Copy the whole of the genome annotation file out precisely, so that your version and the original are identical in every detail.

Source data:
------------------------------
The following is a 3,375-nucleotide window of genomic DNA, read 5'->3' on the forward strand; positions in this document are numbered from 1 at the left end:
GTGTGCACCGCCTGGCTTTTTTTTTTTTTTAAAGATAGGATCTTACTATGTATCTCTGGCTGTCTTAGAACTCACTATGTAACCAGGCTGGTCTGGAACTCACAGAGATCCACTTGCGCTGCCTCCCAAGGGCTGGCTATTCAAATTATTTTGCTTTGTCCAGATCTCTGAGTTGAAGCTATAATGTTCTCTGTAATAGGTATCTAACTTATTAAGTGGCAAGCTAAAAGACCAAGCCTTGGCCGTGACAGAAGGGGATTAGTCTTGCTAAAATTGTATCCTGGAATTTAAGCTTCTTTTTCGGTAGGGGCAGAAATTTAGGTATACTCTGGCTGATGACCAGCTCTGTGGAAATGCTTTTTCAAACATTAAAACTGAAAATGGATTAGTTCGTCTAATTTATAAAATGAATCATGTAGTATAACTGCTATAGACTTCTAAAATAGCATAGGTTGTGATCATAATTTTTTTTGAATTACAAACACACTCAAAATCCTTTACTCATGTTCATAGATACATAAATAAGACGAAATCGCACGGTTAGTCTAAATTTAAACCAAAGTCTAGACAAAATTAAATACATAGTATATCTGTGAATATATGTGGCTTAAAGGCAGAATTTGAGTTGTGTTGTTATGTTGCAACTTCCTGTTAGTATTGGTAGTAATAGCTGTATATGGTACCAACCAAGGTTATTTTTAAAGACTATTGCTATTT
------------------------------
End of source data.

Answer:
The following is a 3,375-nucleotide window of genomic DNA, read 5'->3' on the forward strand; positions in this document are numbered from 1 at the left end:
GTGTGCACCGCCTGGCTTTTTTTTTTTTTTAAAGATAGGATCTTACTATGTATCTCTGGCTGTCTTAGAACTCACTATGTAACCAGGCTGGTCTGGAACTCACAGAGATCCACTTGCGCTGCCTCCCAAGGGCTGGCTATTCAAATTATTTTGCTTTGTCCAGATCTCTGAGTTGAAGCTATAATGTTCTCTGTAATAGGTATCTAACTTATTAAGTGGCAAGCTAAAAGACCAAGCCTTGGCCGTGACAGAAGGGGATTAGTCTTGCTAAAATTGTATCCTGGAATTTAAGCTTCTTTTTCGGTAGGGGCAGAAATTTAGGTATACTCTGGCTGATGACCAGCTCTGTGGAAATGCTTTTTCAAACATTAAAACTGAAAATGGATTAGTTCGTCTAATTTATAAAATGAATCATGTAGTATAACTGCTATAGACTTCTAAAATAGCATAGGTTGTGATCATAATTTTTTTTGAATTACAAACACACTCAAAATCCTTTACTCATGTTCATAGATACATAAATAAGACGAAATCGCACGGTTAGTCTAAATTTAAACCAAAGTCTAGACAAAATTAAATACATAGTATATCTGTGAATATATGTGGCTTAAAGGCAGAATTTGAGTTGTGTTGTTATGTTGCAACTTCCTGTTAGTATTGGTAGTAATAGCTGTATATGGTACCAACCAAGGTTATTTTTAAAGACTATTGCTATTT